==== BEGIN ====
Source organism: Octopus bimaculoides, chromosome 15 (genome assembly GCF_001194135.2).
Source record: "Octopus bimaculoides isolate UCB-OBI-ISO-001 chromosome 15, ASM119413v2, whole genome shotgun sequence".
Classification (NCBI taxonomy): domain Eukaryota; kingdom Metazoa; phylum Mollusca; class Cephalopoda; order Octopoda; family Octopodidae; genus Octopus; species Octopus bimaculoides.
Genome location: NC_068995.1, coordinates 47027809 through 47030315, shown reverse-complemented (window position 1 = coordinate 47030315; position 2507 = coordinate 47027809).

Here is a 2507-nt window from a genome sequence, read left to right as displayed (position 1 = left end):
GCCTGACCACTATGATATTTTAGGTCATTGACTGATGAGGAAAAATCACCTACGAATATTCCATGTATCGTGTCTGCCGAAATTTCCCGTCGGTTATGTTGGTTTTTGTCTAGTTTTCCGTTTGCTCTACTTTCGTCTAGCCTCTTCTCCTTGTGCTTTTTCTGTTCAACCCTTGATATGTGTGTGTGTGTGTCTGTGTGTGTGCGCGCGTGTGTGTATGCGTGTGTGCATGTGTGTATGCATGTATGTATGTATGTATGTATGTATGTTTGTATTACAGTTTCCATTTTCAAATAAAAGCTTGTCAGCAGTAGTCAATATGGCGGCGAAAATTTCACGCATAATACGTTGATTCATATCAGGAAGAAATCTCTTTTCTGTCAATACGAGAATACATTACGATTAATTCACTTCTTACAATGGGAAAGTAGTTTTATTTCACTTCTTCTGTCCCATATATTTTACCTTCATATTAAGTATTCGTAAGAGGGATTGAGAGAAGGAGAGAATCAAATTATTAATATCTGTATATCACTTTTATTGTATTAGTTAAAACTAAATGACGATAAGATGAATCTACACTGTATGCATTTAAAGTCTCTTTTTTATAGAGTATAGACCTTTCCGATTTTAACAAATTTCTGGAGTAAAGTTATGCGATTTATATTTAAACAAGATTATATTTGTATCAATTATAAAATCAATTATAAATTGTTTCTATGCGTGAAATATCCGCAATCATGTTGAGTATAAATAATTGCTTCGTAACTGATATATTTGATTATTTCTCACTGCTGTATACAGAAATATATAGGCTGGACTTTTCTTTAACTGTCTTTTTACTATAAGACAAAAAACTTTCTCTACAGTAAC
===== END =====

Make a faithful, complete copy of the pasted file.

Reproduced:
Source organism: Octopus bimaculoides, chromosome 15 (genome assembly GCF_001194135.2).
Source record: "Octopus bimaculoides isolate UCB-OBI-ISO-001 chromosome 15, ASM119413v2, whole genome shotgun sequence".
Classification (NCBI taxonomy): domain Eukaryota; kingdom Metazoa; phylum Mollusca; class Cephalopoda; order Octopoda; family Octopodidae; genus Octopus; species Octopus bimaculoides.
Genome location: NC_068995.1, coordinates 47027809 through 47030315, shown reverse-complemented (window position 1 = coordinate 47030315; position 2507 = coordinate 47027809).

Here is a 2507-nt window from a genome sequence, read left to right as displayed (position 1 = left end):
GCCTGACCACTATGATATTTTAGGTCATTGACTGATGAGGAAAAATCACCTACGAATATTCCATGTATCGTGTCTGCCGAAATTTCCCGTCGGTTATGTTGGTTTTTGTCTAGTTTTCCGTTTGCTCTACTTTCGTCTAGCCTCTTCTCCTTGTGCTTTTTCTGTTCAACCCTTGATATGTGTGTGTGTGTGTCTGTGTGTGTGCGCGCGTGTGTGTATGCGTGTGTGCATGTGTGTATGCATGTATGTATGTATGTATGTATGTATGTTTGTATTACAGTTTCCATTTTCAAATAAAAGCTTGTCAGCAGTAGTCAATATGGCGGCGAAAATTTCACGCATAATACGTTGATTCATATCAGGAAGAAATCTCTTTTCTGTCAATACGAGAATACATTACGATTAATTCACTTCTTACAATGGGAAAGTAGTTTTATTTCACTTCTTCTGTCCCATATATTTTACCTTCATATTAAGTATTCGTAAGAGGGATTGAGAGAAGGAGAGAATCAAATTATTAATATCTGTATATCACTTTTATTGTATTAGTTAAAACTAAATGACGATAAGATGAATCTACACTGTATGCATTTAAAGTCTCTTTTTTATAGAGTATAGACCTTTCCGATTTTAACAAATTTCTGGAGTAAAGTTATGCGATTTATATTTAAACAAGATTATATTTGTATCAATTATAAAATCAATTATAAATTGTTTCTATGCGTGAAATATCCGCAATCATGTTGAGTATAAATAATTGCTTCGTAACTGATATATTTGATTATTTCTCACTGCTGTATACAGAAATATATAGGCTGGACTTTTCTTTAACTGTCTTTTTACTATAAGACAAAAAACTTTCTCTACAGTAAC